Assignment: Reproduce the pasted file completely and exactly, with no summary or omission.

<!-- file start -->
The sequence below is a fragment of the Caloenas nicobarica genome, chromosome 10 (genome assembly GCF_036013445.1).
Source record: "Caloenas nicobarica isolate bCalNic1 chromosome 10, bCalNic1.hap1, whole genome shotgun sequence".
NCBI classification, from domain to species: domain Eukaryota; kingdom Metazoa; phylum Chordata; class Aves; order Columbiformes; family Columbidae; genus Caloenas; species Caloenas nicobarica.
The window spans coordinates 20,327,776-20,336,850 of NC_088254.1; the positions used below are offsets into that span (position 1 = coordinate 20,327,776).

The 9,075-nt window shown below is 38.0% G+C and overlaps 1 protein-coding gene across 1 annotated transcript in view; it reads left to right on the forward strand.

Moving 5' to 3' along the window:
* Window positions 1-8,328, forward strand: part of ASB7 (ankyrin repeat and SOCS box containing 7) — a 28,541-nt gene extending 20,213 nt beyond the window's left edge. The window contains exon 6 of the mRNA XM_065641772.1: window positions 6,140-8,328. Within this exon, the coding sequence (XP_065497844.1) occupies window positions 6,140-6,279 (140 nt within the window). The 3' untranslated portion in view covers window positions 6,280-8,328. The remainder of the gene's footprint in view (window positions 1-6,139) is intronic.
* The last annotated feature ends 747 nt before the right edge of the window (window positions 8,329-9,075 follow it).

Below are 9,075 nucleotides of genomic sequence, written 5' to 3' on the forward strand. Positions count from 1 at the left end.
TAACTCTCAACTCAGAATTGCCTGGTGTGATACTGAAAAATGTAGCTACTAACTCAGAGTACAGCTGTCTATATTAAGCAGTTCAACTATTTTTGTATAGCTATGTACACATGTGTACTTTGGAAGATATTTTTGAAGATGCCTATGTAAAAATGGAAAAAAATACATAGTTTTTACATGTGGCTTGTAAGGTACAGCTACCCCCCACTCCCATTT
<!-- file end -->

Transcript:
The sequence below is a fragment of the Caloenas nicobarica genome, chromosome 10 (genome assembly GCF_036013445.1).
Source record: "Caloenas nicobarica isolate bCalNic1 chromosome 10, bCalNic1.hap1, whole genome shotgun sequence".
NCBI classification, from domain to species: domain Eukaryota; kingdom Metazoa; phylum Chordata; class Aves; order Columbiformes; family Columbidae; genus Caloenas; species Caloenas nicobarica.
The window spans coordinates 20,327,776-20,336,850 of NC_088254.1; the positions used below are offsets into that span (position 1 = coordinate 20,327,776).

The 9,075-nt window shown below is 38.0% G+C and overlaps 1 protein-coding gene across 1 annotated transcript in view; it reads left to right on the forward strand.

Moving 5' to 3' along the window:
* Window positions 1-8,328, forward strand: part of ASB7 (ankyrin repeat and SOCS box containing 7) — a 28,541-nt gene extending 20,213 nt beyond the window's left edge. The window contains exon 6 of the mRNA XM_065641772.1: window positions 6,140-8,328. Within this exon, the coding sequence (XP_065497844.1) occupies window positions 6,140-6,279 (140 nt within the window). The 3' untranslated portion in view covers window positions 6,280-8,328. The remainder of the gene's footprint in view (window positions 1-6,139) is intronic.
* The last annotated feature ends 747 nt before the right edge of the window (window positions 8,329-9,075 follow it).

Below are 9,075 nucleotides of genomic sequence, written 5' to 3' on the forward strand. Positions count from 1 at the left end.
TAACTCTCAACTCAGAATTGCCTGGTGTGATACTGAAAAATGTAGCTACTAACTCAGAGTACAGCTGTCTATATTAAGCAGTTCAACTATTTTTGTATAGCTATGTACACATGTGTACTTTGGAAGATATTTTTGAAGATGCCTATGTAAAAATGGAAAAAAATACATAGTTTTTACATGTGGCTTGTAAGGTACAGCTACCCCCCACTCCCATTT